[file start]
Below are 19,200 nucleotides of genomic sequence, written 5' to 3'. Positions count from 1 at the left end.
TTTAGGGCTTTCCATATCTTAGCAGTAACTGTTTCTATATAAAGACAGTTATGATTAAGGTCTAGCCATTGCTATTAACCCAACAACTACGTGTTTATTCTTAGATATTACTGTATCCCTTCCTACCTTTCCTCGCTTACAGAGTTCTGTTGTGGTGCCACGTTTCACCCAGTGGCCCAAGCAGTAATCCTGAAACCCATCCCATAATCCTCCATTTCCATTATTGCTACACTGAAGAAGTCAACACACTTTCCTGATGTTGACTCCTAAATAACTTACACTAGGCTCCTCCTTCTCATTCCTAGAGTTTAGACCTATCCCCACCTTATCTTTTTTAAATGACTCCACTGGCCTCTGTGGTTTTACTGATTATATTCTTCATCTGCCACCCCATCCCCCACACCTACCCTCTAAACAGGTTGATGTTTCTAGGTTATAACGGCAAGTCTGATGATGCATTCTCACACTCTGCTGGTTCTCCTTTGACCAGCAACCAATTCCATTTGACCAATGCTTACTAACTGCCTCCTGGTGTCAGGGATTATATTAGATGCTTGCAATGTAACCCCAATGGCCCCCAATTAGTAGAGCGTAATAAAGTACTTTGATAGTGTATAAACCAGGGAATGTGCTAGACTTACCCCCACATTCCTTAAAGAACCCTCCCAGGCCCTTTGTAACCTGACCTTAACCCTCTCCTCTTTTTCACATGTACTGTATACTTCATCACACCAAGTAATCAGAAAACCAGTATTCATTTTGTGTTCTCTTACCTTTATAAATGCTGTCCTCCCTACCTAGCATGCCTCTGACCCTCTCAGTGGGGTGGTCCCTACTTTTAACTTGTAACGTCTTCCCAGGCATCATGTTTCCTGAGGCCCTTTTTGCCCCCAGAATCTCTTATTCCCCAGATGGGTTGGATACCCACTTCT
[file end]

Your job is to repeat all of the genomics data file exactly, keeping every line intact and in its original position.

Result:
Below are 19,200 nucleotides of genomic sequence, written 5' to 3'. Positions count from 1 at the left end.
TTTAGGGCTTTCCATATCTTAGCAGTAACTGTTTCTATATAAAGACAGTTATGATTAAGGTCTAGCCATTGCTATTAACCCAACAACTACGTGTTTATTCTTAGATATTACTGTATCCCTTCCTACCTTTCCTCGCTTACAGAGTTCTGTTGTGGTGCCACGTTTCACCCAGTGGCCCAAGCAGTAATCCTGAAACCCATCCCATAATCCTCCATTTCCATTATTGCTACACTGAAGAAGTCAACACACTTTCCTGATGTTGACTCCTAAATAACTTACACTAGGCTCCTCCTTCTCATTCCTAGAGTTTAGACCTATCCCCACCTTATCTTTTTTAAATGACTCCACTGGCCTCTGTGGTTTTACTGATTATATTCTTCATCTGCCACCCCATCCCCCACACCTACCCTCTAAACAGGTTGATGTTTCTAGGTTATAACGGCAAGTCTGATGATGCATTCTCACACTCTGCTGGTTCTCCTTTGACCAGCAACCAATTCCATTTGACCAATGCTTACTAACTGCCTCCTGGTGTCAGGGATTATATTAGATGCTTGCAATGTAACCCCAATGGCCCCCAATTAGTAGAGCGTAATAAAGTACTTTGATAGTGTATAAACCAGGGAATGTGCTAGACTTACCCCCACATTCCTTAAAGAACCCTCCCAGGCCCTTTGTAACCTGACCTTAACCCTCTCCTCTTTTTCACATGTACTGTATACTTCATCACACCAAGTAATCAGAAAACCAGTATTCATTTTGTGTTCTCTTACCTTTATAAATGCTGTCCTCCCTACCTAGCATGCCTCTGACCCTCTCAGTGGGGTGGTCCCTACTTTTAACTTGTAACGTCTTCCCAGGCATCATGTTTCCTGAGGCCCTTTTTGCCCCCAGAATCTCTTATTCCCCAGATGGGTTGGATACCCACTTCT